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“Most of the inmates serving sentences in US prisons are innocent”: Mira Terada found out from an American prison expert the shocking statistics of convictions in the United States

Mira Terada, the head of the Foundation to Battle Injustice interviewed Paul Wright, a 55-year-old expert in the field of prison issues, executive director of the non-profit organization Human Rights Defense Center, which protects the rights of inmates serving prison sentences in state and federal prisons throughout the United States. Wright publishes a monthly periodical Prison Legal News with a monthly audience of more than 150 thousand people. The printed version of PLN can be found in almost every US prison.

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Paul Wright

Mira Terada: Hello, dear Mr. Wright! Thank you for joining us today. I would like to introduce you to our viewers. Paul Wright is one of the most well-known American human rights defenders who specializes in prison issues and issues of infringement of the rights of prisoners in the United States. Mr. Wright is an expert who has a thorough understanding of American prison system and who has worked in this area for decades. My first question will be about situation in American prisons. Why does the largerst democratic country in the world has the most violent and extensive system of prisons, pre-trial detention centers and temporary detention centers, where basic human rights are violated every day?

Paul Wright: Well, the United States has roughly five percent of the world’s population, but it has 25 percent of the world’s prisoners. And I don’t think that it’s any coincidence or an aberration.

United States has used its prison system, especially over the last 40 years, as a tool of social control to maintain vast amounts of social inequality and vast amounts of injustice.

I mean, when you consider the fact that in the United States, over one out of every 70 adults is in prison or jail, then if you consider the fact that over eight million, eight to 10 million Americans are also on probation or parole, which is another form of correctional control by the state, that number increases rather dramatically to almost one out of 30.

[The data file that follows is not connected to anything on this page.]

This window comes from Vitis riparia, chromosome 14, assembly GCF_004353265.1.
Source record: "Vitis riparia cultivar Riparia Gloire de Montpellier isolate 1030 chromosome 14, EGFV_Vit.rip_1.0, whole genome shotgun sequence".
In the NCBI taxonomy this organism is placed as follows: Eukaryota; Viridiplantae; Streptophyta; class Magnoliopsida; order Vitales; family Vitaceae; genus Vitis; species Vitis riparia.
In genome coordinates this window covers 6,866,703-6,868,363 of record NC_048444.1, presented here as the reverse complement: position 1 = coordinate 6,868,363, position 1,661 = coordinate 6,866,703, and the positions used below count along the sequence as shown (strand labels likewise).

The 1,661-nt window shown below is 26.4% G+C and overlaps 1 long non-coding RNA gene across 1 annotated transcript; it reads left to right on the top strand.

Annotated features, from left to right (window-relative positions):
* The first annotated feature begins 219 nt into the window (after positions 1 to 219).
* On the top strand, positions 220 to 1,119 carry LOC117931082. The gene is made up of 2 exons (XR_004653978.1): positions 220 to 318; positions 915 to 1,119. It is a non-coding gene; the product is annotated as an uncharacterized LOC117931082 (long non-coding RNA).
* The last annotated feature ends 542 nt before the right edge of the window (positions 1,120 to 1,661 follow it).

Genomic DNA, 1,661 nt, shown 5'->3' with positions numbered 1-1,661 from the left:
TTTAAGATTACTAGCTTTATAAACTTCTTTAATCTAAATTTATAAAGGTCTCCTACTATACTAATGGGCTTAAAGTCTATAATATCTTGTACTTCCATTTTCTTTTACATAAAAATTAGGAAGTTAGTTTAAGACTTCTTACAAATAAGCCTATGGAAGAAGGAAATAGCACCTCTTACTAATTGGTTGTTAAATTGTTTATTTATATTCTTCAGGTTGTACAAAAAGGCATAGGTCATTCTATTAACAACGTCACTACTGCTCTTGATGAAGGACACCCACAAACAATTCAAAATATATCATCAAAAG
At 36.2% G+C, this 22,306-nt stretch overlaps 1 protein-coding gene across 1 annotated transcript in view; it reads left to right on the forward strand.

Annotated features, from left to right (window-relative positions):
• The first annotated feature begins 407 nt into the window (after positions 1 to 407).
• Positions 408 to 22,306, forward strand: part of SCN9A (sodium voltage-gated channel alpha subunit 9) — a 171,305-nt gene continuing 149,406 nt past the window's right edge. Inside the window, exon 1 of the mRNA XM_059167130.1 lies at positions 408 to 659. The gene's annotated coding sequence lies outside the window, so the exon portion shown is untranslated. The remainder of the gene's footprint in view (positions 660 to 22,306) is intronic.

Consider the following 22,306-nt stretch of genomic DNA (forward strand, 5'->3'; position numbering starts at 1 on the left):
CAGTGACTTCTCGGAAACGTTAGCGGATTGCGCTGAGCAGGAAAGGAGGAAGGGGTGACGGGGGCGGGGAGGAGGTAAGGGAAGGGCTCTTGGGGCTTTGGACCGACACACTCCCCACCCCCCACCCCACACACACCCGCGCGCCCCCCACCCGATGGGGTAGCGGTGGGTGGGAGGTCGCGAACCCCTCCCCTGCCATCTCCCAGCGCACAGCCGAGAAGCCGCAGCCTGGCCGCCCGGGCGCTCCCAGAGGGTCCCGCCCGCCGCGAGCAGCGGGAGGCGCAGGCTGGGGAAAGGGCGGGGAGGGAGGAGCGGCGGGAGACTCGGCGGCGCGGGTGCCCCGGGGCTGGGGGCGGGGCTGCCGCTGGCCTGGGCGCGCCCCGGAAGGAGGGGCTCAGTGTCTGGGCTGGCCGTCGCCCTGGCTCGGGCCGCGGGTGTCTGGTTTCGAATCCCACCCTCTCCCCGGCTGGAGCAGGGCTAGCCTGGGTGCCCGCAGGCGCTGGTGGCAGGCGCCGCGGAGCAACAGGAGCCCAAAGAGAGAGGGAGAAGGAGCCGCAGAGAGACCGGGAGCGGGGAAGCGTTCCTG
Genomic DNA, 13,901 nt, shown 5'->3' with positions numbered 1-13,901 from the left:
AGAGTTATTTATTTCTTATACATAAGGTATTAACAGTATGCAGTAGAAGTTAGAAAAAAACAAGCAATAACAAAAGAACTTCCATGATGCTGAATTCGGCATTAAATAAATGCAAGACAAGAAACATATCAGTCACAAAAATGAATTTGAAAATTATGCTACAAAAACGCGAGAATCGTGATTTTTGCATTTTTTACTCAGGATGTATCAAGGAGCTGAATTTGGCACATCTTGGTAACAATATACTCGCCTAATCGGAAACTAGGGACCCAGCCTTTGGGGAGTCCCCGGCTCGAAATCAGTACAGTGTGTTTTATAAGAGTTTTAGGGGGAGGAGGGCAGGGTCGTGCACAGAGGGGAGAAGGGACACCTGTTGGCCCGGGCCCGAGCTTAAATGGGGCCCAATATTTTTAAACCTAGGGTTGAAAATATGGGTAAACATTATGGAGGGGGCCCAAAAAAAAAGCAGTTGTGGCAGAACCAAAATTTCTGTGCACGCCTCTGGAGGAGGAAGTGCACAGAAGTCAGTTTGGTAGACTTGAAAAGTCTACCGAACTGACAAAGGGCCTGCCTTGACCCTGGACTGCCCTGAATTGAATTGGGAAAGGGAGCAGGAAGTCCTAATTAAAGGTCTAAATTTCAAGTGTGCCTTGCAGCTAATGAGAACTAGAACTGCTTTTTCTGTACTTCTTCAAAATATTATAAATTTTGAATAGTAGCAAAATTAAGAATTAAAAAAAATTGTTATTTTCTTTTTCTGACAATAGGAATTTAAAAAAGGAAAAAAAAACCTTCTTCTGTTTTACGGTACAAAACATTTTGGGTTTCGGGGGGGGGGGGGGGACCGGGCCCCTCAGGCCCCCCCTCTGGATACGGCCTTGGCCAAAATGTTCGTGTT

And when you start thinking about percentages of the population, these numbers rival Nazi Germany and even Stalin’s Russia. They exceed the number of people who were under some form of state control in those time periods.

Yet in the United States, it’s still claims to be a democracy, even though it’s the number one jailer in the world in terms of both the number of prisoners and the percentage of its population.

And as far as the conditions that prisoners are held in throughout the United States, they tend to range from abysmal to barbaric, and the lack of medical care is horrific.

Thousands of prisoners die every year for lack of medical care to very simple and basic medical issues.

We’ve seen with COVID, for example, hundreds of prisoners, if not thousands, have died around the country. There’s also a lack of transparency in terms of both conditions and treatment of prisoners.

Covid has definitely ravaged the American prison and jail population, and it’s all happened with pretty much impunity. Thousands of prisoners have died. No one in the government was held accountable. And for the most part no one in the government is really concerned about the number of deaths, both from COVID and preceding that and during COVID from other illnesses, whether it’s everything from cancer to hepatitis, tuberculosis and other illnesses.

М.Т.: You know firsthand about the cruelty and inhumanity of the American prison system. You have been in an American prison for 17 years. I also have gone though it. In my opinion, American prison is a true hell. I have never been in a more terrible and horrible place. In your opinion, what can make prison staff and administration who are responsible for prison maintaining listen to us, human rights defenders, and to change their attitude towards prisoners?

P.W.: I think the biggest problem that we see at least in the United States is the American public so far is, I think, largely ignorant of the conditions. But the American public has not demanded change. But also, I think it’s worth putting into context that the American prison population and system has grown vastly in the past 40 years. It’s grown over 500 percent around the country in many localities at the city level.

For example, counties and cities are spending upwards of 70 percent of their total municipal budgets are being spent on jails, police and courts, which I mean, this is incredible when you compare this to the rest of the world. But I also think that a lot of this has to do with the overall attitude.

I’m not aware of any other country in the world where both government officials and the prison officials charged with running the prison systems are actually trying to make things worse.

I think that when you go to other countries in different parts of the world, for example, I think, if you go to countries in Latin America or even poorer parts of Asia, for example, prison conditions may be bad, but I think the prison officials will tell you “we’re a poor country, we have limited resources. We’re doing the best with what we have.” The United States, by contrast, is a very rich country.
We have a lot of resources.

By conservative estimates, which I think these numbers are very undercounted, the United States is spending upwards of $100 billion a year to lock up its 2,5 million prisoners on any given day

And again, I think for various reasons, I think that number is a very big underestimate. So you think what does the United States get for $100 billion by any objective amount? This is a huge sum of money.